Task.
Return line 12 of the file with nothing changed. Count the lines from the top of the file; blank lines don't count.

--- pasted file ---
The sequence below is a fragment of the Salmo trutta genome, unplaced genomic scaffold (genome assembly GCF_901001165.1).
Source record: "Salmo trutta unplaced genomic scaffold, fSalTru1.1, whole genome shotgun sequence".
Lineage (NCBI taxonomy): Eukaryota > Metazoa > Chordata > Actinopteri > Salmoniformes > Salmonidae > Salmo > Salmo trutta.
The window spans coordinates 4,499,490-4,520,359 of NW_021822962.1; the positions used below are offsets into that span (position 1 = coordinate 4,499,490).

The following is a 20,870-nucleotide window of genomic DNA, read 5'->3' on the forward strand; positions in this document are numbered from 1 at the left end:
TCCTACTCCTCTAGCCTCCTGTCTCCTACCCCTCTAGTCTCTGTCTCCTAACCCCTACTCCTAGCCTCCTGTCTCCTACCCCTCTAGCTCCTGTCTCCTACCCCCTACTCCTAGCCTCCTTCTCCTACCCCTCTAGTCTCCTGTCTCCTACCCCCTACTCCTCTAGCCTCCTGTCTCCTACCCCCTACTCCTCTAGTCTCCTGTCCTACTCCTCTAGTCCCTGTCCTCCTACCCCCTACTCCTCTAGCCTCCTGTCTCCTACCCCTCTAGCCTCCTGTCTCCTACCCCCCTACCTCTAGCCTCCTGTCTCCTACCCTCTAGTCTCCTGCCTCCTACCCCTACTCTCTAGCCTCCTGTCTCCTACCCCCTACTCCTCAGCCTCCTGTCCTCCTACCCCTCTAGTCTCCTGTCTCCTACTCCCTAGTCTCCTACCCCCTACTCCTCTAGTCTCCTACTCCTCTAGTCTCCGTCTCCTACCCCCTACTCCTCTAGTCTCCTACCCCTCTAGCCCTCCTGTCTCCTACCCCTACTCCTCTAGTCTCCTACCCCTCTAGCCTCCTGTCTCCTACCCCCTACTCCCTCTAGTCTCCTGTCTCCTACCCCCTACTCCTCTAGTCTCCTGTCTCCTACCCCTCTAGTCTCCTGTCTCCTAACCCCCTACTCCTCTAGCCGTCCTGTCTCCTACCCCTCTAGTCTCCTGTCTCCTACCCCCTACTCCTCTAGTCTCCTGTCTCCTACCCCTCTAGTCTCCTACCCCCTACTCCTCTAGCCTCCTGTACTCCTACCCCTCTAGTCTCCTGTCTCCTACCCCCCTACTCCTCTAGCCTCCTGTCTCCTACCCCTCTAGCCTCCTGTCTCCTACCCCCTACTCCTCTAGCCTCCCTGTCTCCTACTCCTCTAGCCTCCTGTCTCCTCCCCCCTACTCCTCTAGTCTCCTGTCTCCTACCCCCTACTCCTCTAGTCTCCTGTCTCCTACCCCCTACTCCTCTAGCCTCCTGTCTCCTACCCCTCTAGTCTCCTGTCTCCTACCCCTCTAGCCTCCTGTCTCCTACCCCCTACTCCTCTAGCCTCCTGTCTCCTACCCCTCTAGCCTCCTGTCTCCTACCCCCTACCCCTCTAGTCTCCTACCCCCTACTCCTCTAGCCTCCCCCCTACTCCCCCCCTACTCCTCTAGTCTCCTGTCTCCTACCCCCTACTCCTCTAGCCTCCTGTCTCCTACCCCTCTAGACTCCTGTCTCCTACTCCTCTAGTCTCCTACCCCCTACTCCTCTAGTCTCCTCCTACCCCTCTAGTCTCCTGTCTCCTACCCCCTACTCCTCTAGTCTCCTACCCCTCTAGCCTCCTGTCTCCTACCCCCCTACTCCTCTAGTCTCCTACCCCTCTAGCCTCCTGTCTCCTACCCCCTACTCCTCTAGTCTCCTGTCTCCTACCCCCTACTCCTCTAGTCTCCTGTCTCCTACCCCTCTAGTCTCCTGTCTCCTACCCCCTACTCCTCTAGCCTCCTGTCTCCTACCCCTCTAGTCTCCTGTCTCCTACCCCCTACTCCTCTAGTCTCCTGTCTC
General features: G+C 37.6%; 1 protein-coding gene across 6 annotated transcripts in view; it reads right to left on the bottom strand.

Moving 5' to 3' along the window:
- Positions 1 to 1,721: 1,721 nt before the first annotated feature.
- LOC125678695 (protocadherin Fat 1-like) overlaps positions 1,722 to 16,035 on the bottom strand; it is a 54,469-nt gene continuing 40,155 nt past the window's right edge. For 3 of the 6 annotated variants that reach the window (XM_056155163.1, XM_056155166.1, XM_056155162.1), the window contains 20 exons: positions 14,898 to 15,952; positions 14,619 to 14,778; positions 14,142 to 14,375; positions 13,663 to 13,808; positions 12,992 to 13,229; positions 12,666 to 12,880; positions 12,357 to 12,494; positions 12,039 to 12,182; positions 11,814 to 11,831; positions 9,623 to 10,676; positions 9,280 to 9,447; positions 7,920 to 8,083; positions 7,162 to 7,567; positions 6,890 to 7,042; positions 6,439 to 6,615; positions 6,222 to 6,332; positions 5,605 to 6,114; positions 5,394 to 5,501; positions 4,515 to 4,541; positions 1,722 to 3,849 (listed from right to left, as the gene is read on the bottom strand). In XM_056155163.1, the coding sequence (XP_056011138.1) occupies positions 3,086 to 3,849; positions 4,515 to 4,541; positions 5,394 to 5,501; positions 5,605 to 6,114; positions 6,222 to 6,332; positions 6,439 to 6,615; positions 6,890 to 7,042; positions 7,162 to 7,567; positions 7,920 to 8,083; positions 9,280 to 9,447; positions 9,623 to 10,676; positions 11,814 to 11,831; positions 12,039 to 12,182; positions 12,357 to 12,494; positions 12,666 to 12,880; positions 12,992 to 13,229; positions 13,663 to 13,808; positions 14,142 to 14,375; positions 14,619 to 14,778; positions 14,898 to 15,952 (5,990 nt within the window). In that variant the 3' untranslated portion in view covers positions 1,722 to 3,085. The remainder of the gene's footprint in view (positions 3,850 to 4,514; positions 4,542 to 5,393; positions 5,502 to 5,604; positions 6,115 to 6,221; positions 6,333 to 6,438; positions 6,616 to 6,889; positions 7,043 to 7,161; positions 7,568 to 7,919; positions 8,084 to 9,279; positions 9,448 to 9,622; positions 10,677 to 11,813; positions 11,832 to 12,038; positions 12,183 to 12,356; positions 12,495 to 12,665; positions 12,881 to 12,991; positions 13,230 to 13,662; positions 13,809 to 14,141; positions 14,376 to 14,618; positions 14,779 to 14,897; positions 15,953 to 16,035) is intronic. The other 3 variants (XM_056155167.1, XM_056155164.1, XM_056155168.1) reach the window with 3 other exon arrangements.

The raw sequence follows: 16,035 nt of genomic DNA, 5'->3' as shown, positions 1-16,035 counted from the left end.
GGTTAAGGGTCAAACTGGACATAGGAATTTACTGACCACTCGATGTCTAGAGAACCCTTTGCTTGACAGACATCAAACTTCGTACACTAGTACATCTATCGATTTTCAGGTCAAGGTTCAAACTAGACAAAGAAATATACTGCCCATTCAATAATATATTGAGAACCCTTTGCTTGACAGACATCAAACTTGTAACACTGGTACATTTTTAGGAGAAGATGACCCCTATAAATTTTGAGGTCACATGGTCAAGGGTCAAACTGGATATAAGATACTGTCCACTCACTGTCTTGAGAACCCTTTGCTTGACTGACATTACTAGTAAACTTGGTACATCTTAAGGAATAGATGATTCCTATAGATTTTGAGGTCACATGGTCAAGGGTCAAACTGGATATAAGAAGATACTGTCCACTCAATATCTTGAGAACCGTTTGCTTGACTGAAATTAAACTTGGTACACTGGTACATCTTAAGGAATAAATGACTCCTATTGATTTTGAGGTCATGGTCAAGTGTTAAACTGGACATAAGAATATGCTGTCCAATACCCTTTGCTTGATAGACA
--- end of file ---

GGTTAAGGGTCAAACTGGACATAGGAATTTACTGACCACTCGATGTCTAGAGAACCCTTTGCTTGACAGACATCAAACTTCGTACACTAGTACATCTATCGATTTTCAGGTCAAGGTTCAAACTAGACAAAGAAATATACTGCCCATTCAATAATATATTGAGAACCCTTTGCTTGACAGACATCAAACTTGTAACACTGGTACATTTTTAGGAGAAGATGACCCCTATAAATTTTGAGGTCACATGGTCAAGGGTCAAACTGGATATAAGATACTGTCCACTCACTGTCTTGAGAACCCTTTGCTTGACTGACATTACTAGTAAACTTGGTACATCTTAAGGAATAGATGATTCCTATAGATTTTGAGGTCACATGGTCAAGGGTCAAACTGGATATAAGAAGATACTGTCCACTCAATATCTTGAGAACCGTTTGCTTGACTGAAATTAAACTTGGTACACTGGTACATCTTAAGGAATAAATGACTCCTATTGATTTTGAGGTCATGGTCAAGTGTTAAACTGGACATAAGAATATGCTGTCCAATACCCTTTGCTTGATAGACA